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NCJRS Abstract

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NCJ Number: 76740 Find in a Library
Title: Public Sector Paralegalism - Developments, Trends, Challenges (From Public Sector Paralegalism in Canada Today, P 5-18, 1979 - See NCJ-76739)
Author(s): R Penner
Date Published: 1979
Page Count: 14
Format: Document
Language: English
Country: Canada
Annotation: Developments, trends, and chalenges in the use of paralegals in the public sector in Canada are discussed.
Abstract: The reduced access of high-cost legal services to middle and low-income persons shows a growing need for the paralegal as a low-cost legal practitioner to perform routine legal services. The development of and trends in public sector paralegalism are far more significant and innovative than has been the case in the private sector, and they have a much broader rationale than economic influences. Four federally funded legal aid clinics in Canada have been created as models for the future development of the community legal (paralegal) workers. Developments in the use of community legal workers as legal assistants, lay advocates, community organizers, indigenous community leaders, and communicators of legal information have made legal services more accessible to the public than they would otherwise be. Perhaps the most significant role of community legal workers is in the formation and support of local organizations which focus on issues of social and economic injustice. In the recruitment, training, and development of public sector paralegals, a variety of roles may be assigned, including the conventional role of legal assistant; however, it is primarily in their role of helping organize power groups among the poor that the community legal workers demonstrate a new dimension to public legal services. Footnotes are provided.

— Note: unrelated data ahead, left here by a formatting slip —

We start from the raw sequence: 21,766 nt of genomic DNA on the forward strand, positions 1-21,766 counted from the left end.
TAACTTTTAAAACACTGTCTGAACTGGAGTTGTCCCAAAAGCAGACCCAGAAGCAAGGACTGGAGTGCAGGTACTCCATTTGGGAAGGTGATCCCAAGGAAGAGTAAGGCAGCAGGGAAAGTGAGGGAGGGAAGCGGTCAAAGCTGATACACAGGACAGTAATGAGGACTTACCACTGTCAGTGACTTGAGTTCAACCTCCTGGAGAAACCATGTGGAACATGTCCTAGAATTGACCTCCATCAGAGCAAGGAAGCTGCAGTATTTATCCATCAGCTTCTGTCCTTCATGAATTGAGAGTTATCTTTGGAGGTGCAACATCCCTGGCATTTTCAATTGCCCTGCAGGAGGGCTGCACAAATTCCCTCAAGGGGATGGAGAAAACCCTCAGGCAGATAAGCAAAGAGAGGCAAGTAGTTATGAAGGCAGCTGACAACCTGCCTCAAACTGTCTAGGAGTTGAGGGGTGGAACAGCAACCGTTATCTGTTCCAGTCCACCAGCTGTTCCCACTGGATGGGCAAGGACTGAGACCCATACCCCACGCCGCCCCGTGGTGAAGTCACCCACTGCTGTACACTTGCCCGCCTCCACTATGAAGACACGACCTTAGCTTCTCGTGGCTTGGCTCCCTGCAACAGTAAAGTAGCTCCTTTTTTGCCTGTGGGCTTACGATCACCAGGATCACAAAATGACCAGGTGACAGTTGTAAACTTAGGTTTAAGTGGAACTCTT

Index Term(s): Canada; Community action programs; Indigents; Legal aid services; Paralegals
Note: Article based in part on a speech delivered at the National Workshop on Paralegalism, Vancouver, Canada, March 29-31, 1978.
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